TDD does not mean writing all the tests up-front

written on 2022-05-04

There is a common misconception regarding TDD (Test-driven Development) which I frequently encounter in discussions or interviews, when I ask: "Do you actually practice TDD?" Often the answer will be something like "No, I cover my code with tests later. It is unrealistic to write all the tests first, who even does that?"

And they are right. Of course it is completely unrealistic to write all the tests first, like this:

Illustration with one block of test-writing and one block of implementation

It would require you to have a complete mental model of all the units of code you are going to write, all interfaces, classes, functions. And that goes against the core agile idea of working iteratively, step by step.

But this is an incorrect understanding of TDD. "Driven" by tests does not mean having all tests done first. It just means that tests are driving you alongside with the implementation.

Robert C. Martin says it best in The Three Laws of TDD:

Over the years I have come to describe Test Driven Development in terms of three simple rules. They are:

  1. You are not allowed to write any production code unless it is to make a failing unit test pass.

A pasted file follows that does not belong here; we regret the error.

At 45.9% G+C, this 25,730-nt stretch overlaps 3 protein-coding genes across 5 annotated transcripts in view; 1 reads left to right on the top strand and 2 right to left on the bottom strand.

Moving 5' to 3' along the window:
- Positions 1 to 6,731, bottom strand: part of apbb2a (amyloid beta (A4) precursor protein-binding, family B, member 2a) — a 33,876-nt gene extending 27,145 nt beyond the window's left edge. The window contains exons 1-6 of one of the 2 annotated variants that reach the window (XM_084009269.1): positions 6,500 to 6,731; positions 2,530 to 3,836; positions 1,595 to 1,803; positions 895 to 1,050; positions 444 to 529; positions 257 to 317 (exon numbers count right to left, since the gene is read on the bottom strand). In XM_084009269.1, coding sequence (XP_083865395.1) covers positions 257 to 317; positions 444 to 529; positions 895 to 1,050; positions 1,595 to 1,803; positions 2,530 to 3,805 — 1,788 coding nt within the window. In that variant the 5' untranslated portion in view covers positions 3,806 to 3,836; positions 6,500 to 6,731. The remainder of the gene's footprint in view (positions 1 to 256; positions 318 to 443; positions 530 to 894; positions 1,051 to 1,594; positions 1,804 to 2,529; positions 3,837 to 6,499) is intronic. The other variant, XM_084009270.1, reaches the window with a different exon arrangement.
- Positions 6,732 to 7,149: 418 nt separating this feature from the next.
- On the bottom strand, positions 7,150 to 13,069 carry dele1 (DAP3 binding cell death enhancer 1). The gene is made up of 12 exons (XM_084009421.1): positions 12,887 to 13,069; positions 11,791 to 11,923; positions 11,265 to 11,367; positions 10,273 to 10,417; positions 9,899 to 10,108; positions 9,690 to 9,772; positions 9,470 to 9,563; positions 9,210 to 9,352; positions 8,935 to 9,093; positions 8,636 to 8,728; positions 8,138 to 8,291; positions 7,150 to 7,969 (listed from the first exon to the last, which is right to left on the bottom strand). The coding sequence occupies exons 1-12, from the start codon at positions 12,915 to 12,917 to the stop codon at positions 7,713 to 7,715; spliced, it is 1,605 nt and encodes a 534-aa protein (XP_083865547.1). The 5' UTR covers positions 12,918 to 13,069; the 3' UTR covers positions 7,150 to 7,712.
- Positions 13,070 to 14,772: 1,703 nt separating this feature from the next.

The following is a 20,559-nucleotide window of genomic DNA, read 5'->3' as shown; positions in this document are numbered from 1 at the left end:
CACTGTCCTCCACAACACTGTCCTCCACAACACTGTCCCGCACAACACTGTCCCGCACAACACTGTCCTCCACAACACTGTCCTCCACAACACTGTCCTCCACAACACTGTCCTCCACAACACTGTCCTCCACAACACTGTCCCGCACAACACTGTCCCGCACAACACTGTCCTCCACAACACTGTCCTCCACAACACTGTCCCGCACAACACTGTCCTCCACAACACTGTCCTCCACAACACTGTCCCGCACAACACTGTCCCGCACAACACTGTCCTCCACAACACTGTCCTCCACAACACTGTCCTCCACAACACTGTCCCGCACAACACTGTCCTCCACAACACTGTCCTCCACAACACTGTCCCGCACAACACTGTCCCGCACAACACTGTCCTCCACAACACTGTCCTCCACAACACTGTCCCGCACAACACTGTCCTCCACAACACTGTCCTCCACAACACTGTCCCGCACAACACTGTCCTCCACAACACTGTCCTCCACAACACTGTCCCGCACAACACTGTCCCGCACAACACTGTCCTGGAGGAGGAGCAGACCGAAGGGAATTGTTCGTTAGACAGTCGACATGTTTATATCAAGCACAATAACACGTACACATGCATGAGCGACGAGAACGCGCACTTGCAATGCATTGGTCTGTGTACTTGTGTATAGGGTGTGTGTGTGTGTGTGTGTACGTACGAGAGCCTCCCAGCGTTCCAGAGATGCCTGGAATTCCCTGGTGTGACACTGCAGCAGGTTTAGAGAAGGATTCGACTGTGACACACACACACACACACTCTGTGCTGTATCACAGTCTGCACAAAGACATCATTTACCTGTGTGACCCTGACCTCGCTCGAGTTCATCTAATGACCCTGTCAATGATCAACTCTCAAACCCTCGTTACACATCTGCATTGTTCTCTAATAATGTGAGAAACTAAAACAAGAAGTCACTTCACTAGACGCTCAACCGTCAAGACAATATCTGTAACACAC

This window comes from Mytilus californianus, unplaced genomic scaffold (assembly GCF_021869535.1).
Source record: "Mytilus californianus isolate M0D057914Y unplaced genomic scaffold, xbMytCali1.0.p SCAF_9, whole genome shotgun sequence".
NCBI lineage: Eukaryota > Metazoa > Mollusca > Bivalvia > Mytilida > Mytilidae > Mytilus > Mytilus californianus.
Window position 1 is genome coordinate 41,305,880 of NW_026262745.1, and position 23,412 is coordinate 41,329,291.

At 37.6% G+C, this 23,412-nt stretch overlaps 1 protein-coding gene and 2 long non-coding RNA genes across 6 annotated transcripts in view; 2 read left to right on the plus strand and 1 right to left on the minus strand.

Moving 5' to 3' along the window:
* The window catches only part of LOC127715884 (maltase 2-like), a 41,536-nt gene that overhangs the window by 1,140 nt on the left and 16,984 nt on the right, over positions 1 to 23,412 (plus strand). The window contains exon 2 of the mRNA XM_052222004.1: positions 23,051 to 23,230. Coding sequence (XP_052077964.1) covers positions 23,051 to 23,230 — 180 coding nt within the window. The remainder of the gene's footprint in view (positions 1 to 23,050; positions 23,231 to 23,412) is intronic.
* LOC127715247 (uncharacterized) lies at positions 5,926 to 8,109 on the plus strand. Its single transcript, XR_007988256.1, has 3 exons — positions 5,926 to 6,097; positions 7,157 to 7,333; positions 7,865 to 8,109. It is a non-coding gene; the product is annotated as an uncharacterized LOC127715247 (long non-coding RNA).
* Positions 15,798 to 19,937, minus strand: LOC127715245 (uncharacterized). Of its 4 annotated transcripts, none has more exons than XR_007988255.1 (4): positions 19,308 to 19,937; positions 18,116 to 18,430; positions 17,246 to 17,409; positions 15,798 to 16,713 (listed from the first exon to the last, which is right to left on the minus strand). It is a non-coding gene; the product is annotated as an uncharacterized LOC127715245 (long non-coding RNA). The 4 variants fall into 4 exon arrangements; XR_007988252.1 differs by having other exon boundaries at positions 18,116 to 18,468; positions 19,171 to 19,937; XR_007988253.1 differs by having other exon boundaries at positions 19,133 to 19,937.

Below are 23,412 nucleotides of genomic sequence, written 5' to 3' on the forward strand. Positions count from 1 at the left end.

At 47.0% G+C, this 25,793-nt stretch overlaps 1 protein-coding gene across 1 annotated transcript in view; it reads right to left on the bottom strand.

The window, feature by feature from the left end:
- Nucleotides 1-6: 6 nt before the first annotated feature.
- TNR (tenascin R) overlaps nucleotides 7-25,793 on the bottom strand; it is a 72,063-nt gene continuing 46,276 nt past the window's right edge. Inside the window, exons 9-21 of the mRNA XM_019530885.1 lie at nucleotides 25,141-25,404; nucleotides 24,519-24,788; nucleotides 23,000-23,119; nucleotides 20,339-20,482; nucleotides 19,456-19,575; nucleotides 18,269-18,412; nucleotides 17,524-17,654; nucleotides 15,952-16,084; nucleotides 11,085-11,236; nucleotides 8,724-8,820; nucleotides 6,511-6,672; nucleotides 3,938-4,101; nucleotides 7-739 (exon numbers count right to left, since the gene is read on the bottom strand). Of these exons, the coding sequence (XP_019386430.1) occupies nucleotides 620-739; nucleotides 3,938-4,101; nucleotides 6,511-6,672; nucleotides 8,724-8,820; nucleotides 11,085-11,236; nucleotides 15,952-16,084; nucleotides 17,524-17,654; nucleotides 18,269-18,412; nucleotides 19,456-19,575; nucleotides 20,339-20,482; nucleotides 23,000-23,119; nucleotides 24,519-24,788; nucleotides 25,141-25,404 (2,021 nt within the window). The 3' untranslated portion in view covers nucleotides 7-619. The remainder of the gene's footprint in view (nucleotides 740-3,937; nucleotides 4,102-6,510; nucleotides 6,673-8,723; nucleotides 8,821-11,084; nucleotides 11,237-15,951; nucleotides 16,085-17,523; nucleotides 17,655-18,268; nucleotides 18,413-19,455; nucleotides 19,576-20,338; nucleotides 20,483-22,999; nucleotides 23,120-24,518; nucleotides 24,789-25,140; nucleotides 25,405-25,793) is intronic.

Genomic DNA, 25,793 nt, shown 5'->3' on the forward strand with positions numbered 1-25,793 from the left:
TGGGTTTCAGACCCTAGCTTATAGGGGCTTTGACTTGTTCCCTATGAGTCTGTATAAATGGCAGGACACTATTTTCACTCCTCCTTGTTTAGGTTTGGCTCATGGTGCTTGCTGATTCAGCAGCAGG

2. You are not allowed to write any more of a unit test than is sufficient to fail; and compilation failures are failures.
  3. You are not allowed to write any more production code than is sufficient to pass the one failing unit test.

So this means that you keep switching between tests and implementation constantly, looking more like this:

Implementation with alternating test writing blocks and implementation blocks

Yes, you write the test case just slightly in advance of the implementation, but only a tiny piece of it. This way, you are clearly not required to have a full mental model of your code design. You can explore your API step by step, truly "driven" by the test cases. If you need an example of how this can work, read Engineer Notebook: An Extreme Programming Episode.